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I say tomato

Combine tomatoes with peaches for a surprising and refreshing salad.
TRR photos by Laura Silverman

September 23, 2015

Known as “love apple” when it was first introduced to Europe—most likely because of its alleged aphrodisiac qualities—the current name for this New World fruit derives from the Aztec xitomatl, meaning “plump thing with a navel.” The tomato, from its voluptuous contours to its sweetly fragrant juices, is rife with sensuality. Gorge on them while you can; many heirloom varieties are still abundant in kitchen gardens and at local farmers’ markets.

Arguably nothing is better than a tomato sandwich: two slices of delicious bread, not too thick and lightly toasted, slathered with mayonnaise and filled with sliced tomatoes. Aside from salt, anything else is gilding the lily, though there are vocal proponents of bacon and even avocado. Another classic is the Caprese salad, that ideal showcase for the tomato that calls for supporting slices of milky fresh mozzarella, judiciously placed leaves of basil and a few catalyzing swirls of extra-virgin olive oil. Italians also know the utter perfection of a tomato sauce that requires enough of that olive oil to make a creamy emulsion and a hint of garlic to cut through the lush sweetness. Blend yours and push it through a fine strainer for a silky smooth consistency that’s made to cloak pasta.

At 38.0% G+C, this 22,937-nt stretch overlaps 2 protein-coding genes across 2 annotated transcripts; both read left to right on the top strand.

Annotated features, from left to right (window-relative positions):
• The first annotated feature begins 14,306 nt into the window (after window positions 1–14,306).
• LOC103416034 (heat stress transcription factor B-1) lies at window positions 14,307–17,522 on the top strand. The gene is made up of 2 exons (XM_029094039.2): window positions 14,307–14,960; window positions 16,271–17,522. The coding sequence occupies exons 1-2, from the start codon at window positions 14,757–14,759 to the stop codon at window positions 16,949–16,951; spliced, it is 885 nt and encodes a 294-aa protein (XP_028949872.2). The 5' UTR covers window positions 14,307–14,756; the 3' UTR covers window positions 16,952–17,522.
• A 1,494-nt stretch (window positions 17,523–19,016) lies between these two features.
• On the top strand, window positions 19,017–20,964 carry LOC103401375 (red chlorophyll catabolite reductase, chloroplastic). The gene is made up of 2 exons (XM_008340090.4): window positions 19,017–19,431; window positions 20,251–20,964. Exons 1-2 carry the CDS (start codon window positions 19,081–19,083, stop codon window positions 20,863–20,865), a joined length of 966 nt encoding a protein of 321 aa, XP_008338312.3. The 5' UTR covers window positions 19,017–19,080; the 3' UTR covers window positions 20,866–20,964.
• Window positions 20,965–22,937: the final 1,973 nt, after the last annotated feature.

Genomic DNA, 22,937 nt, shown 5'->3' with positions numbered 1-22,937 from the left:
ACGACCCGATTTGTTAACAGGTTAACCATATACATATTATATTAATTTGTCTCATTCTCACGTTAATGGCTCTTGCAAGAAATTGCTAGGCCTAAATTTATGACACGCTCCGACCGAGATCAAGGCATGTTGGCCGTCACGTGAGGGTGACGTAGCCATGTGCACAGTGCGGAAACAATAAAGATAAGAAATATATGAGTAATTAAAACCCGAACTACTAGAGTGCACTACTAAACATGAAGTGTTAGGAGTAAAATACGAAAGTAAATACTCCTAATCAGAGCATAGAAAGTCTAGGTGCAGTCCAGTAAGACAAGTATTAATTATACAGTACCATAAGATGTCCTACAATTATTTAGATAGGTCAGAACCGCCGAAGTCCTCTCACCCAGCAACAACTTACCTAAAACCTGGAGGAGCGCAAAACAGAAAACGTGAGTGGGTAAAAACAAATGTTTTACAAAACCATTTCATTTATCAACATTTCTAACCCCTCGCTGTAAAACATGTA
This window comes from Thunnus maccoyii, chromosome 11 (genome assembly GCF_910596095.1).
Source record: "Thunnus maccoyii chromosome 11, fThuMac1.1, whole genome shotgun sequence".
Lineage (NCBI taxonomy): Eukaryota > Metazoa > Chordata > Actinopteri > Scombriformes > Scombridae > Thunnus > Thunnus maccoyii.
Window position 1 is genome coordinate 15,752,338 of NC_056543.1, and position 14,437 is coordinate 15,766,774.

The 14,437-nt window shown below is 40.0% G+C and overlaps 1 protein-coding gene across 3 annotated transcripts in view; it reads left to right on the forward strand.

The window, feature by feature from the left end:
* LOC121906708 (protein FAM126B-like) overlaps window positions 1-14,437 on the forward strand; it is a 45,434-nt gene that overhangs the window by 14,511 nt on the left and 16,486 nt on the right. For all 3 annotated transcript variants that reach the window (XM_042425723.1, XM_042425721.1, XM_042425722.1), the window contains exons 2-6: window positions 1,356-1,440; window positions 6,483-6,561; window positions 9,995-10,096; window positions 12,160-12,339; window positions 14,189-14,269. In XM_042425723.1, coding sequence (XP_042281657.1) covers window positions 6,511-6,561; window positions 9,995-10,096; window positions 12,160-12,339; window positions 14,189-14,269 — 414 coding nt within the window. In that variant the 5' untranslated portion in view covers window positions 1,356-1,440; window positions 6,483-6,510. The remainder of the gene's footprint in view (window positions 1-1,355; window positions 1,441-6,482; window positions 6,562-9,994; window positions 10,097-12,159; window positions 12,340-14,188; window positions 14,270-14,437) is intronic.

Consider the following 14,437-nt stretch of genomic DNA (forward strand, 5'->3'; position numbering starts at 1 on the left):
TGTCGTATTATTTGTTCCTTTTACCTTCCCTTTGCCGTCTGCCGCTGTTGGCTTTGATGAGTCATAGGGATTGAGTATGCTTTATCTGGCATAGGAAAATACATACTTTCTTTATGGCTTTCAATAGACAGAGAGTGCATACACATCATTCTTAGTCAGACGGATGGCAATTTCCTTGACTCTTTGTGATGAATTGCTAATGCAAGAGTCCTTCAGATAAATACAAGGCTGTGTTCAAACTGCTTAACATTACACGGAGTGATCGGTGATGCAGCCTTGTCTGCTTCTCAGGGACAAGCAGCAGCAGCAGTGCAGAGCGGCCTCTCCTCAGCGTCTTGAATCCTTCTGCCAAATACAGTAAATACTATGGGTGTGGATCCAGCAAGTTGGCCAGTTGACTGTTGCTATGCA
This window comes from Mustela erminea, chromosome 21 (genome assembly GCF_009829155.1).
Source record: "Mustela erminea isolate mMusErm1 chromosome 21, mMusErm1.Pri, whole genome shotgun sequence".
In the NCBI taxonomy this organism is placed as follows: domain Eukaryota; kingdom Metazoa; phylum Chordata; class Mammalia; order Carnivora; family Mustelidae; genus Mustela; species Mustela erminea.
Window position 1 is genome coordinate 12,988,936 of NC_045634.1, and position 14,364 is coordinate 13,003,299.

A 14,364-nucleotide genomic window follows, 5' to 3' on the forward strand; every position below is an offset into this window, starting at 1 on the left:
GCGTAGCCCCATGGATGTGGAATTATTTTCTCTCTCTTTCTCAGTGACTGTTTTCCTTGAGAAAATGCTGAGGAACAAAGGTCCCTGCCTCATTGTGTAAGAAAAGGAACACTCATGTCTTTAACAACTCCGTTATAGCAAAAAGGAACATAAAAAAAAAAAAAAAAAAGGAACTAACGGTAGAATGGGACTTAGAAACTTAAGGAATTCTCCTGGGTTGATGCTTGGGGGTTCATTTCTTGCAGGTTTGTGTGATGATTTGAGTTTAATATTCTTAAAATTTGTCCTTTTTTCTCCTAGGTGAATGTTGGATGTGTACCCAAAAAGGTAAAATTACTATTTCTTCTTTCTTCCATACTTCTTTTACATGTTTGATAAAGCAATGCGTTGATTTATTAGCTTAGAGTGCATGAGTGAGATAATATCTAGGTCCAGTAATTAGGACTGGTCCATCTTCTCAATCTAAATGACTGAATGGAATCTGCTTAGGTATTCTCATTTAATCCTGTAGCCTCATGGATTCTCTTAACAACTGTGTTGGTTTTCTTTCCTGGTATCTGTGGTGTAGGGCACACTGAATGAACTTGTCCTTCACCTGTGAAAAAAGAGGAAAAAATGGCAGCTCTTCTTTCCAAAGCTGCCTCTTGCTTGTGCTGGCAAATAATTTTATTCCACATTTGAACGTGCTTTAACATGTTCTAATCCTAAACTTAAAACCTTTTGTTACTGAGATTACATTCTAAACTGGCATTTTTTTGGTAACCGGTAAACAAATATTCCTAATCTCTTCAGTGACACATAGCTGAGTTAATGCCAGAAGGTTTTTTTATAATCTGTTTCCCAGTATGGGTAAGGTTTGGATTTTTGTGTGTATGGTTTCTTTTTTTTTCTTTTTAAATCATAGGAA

It’s no coincidence that a tomato’s ideal companions peak at the same time. Mix a fine dice of raw zucchini, shallots and fresh herbs with chopped tomato and lemon juice, then pile it all into a glass and top with a thick layer of mascarpone lightened with whipped egg white for the simple yet sophisticated French bistro staple known as a verrine. The ideal garnish? A slice of prosciutto crisped in a hot skillet adds the right salty crunch. In a smart move that shows you know the tomato is actually a fruit, pair it with wedges of peach for a salad that defies expectation. Add slivers of intoxicatingly aromatic Thai basil and lemon verbena, a bright splash of rice vinegar and a pinch each of salt and sugar. Serve this with steak or vanilla ice cream—or just keep it on the table throughout the entire meal.